Leaving Wonsan, unlike most visitors who return west to Pyongyang or head north to Hamhung, we took the coastal road south to the Mt Kumgang region. This mountainous region borders with South Korea along the infamous demilitarised zone (DMZ) which is ironically one of, if not, the most militarised areas in the world. Tourist access to the DMZ on this side of the country is not possible.Continue reading “En Route to Mt Kumgang”
With the military and other celebrations to mark the 70th anniversary of North Korea’s foundation, on the 9th of September, over it was time for us to head east for the first of two forays which would let us see a large part of this, much less frequently visited and scenically beautiful, side of the country. For this trip we started with a bus ride, 300 kms across the country giving us a wonderful introduction to this beautiful scenery and an insight into country life more generally. This review is a photo journal of my trip from Pyongyang to Hamhung, on the east coast of North Korea. Continue reading “Overland from Pyongyang to Hamhung via the Ullim Falls”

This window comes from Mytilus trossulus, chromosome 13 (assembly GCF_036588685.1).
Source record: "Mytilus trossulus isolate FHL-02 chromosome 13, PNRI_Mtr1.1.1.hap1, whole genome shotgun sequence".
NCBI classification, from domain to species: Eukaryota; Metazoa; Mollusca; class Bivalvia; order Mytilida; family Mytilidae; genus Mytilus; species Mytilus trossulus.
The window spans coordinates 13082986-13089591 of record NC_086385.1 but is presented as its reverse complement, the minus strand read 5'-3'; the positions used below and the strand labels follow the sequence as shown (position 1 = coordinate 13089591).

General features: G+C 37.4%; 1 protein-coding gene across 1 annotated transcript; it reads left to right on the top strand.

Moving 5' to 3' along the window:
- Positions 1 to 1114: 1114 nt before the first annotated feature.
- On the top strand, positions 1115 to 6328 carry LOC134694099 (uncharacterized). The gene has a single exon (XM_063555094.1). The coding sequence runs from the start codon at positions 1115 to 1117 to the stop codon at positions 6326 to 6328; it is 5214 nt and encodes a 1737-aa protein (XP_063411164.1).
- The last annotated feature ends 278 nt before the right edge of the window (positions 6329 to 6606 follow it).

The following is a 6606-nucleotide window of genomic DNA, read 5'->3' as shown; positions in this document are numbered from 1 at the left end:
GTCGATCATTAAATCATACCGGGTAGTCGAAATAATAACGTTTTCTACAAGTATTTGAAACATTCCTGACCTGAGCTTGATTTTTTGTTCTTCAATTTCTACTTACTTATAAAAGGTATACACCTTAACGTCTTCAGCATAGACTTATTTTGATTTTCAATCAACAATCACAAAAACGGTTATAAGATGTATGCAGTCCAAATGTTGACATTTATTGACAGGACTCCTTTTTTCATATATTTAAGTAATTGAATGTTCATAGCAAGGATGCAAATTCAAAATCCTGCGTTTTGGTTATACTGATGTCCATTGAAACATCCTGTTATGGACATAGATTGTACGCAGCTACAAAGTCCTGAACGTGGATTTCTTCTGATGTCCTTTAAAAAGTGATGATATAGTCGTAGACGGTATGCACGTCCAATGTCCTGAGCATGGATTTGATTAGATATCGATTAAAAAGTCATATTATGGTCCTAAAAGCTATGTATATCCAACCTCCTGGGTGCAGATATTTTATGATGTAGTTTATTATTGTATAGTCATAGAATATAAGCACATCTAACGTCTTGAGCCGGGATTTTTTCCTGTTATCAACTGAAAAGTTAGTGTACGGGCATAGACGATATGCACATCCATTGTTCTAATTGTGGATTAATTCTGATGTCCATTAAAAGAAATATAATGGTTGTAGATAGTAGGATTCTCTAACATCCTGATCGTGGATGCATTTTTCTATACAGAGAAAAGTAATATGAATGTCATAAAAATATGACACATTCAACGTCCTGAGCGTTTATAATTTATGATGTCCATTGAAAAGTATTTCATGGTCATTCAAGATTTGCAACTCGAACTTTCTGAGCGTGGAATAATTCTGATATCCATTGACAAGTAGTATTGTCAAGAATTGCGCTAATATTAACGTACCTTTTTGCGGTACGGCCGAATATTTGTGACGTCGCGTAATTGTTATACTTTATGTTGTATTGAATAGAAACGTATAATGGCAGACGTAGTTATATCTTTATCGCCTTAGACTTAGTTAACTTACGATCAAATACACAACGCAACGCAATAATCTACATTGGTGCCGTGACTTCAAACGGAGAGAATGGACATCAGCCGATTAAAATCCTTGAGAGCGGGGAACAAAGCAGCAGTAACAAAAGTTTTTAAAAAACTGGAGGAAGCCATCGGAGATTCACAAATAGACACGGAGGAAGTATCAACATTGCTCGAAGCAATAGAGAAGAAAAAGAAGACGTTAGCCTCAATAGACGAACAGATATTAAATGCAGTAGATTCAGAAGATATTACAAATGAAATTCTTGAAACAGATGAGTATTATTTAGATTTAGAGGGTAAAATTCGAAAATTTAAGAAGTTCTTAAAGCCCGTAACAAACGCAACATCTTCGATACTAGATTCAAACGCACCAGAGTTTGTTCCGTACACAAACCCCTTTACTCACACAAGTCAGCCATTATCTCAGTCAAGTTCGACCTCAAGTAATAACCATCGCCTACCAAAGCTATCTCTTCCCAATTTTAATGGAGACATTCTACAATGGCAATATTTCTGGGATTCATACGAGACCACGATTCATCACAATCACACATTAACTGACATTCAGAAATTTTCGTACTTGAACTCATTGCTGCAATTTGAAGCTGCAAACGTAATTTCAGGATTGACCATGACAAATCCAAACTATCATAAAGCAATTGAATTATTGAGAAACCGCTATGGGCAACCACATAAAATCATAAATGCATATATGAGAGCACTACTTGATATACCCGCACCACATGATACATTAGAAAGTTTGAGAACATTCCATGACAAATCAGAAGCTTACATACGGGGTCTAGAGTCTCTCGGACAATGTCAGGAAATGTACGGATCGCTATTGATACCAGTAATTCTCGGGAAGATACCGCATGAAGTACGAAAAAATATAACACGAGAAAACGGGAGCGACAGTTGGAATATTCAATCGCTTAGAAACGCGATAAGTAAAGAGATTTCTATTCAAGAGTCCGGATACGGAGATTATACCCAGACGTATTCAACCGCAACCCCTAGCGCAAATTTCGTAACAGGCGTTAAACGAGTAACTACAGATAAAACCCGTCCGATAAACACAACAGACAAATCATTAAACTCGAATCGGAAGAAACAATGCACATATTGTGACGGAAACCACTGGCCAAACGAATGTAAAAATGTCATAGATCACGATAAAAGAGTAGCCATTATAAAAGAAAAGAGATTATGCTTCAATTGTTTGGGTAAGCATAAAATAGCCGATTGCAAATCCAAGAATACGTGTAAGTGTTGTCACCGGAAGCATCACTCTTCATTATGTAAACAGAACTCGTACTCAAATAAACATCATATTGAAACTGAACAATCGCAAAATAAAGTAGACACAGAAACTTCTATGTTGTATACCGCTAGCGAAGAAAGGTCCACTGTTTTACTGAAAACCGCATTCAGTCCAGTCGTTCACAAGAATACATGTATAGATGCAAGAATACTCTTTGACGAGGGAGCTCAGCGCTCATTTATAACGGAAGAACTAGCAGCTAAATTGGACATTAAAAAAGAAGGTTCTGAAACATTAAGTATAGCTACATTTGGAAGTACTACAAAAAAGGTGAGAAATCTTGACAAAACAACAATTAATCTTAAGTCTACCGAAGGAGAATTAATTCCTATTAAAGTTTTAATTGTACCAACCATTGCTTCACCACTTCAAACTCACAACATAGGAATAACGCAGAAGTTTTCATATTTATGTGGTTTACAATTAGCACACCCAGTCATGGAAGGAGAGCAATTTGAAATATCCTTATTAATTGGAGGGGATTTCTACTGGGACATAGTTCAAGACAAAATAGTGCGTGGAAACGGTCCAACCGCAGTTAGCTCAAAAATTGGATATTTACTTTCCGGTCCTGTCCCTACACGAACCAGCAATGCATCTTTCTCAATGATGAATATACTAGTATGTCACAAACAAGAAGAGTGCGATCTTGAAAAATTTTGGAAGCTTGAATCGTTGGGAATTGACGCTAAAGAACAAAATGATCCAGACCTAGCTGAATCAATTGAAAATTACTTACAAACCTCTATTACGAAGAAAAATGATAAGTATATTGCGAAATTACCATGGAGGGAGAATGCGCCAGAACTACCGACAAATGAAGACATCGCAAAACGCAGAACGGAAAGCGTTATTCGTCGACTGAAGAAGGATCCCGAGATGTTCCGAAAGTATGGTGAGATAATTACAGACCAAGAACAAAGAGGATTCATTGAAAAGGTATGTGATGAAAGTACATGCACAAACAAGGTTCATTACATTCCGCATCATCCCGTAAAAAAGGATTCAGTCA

Given the slight hassle we had getting our boat from Flåm to Gudvangen, notwithstanding that we had a ticket, purchased well in advance, we didn’t want to take any chances with the bus from Gudvangen to Voss, especially as I had always felt this to be the least clear and thus most uncertain component of our trip between Oslo and Bergen.
Accordingly, as soon as our boat docked at Gudvangen we headed straight for the bus – no dilly dallying or looking around the Viking village of Gudvangen. Continue reading “Gudvangen to Voss via Stalheimskleiv Road”
Returning to Enniskillen from a visit to Bundoran we decided to take a less travelled route back along the R281 to Belcoo and from there to Enniskillen.
While the whole journey was a lovely drive, the most scenic part was driving along the south western shore of Lough Melvin. Continue reading “Lough Melvin”